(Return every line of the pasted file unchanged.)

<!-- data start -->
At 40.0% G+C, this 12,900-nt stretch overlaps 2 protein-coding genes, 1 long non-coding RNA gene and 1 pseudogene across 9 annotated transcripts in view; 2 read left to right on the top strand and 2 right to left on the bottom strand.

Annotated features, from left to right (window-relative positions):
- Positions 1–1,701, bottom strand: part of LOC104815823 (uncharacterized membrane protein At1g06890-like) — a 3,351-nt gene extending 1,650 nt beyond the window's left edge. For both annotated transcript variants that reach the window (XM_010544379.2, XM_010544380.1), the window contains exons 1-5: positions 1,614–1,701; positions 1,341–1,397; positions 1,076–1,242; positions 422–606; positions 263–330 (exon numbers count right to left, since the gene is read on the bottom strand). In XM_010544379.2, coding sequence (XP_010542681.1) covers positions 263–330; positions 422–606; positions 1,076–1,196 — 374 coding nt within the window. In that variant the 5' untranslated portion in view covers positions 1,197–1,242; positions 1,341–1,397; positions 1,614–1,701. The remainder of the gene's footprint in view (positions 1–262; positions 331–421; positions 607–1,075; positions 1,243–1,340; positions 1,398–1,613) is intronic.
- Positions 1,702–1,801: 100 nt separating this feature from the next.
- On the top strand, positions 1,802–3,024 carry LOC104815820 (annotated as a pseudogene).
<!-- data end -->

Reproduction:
At 40.0% G+C, this 12,900-nt stretch overlaps 2 protein-coding genes, 1 long non-coding RNA gene and 1 pseudogene across 9 annotated transcripts in view; 2 read left to right on the top strand and 2 right to left on the bottom strand.

Annotated features, from left to right (window-relative positions):
- Positions 1–1,701, bottom strand: part of LOC104815823 (uncharacterized membrane protein At1g06890-like) — a 3,351-nt gene extending 1,650 nt beyond the window's left edge. For both annotated transcript variants that reach the window (XM_010544379.2, XM_010544380.1), the window contains exons 1-5: positions 1,614–1,701; positions 1,341–1,397; positions 1,076–1,242; positions 422–606; positions 263–330 (exon numbers count right to left, since the gene is read on the bottom strand). In XM_010544379.2, coding sequence (XP_010542681.1) covers positions 263–330; positions 422–606; positions 1,076–1,196 — 374 coding nt within the window. In that variant the 5' untranslated portion in view covers positions 1,197–1,242; positions 1,341–1,397; positions 1,614–1,701. The remainder of the gene's footprint in view (positions 1–262; positions 331–421; positions 607–1,075; positions 1,243–1,340; positions 1,398–1,613) is intronic.
- Positions 1,702–1,801: 100 nt separating this feature from the next.
- On the top strand, positions 1,802–3,024 carry LOC104815820 (annotated as a pseudogene).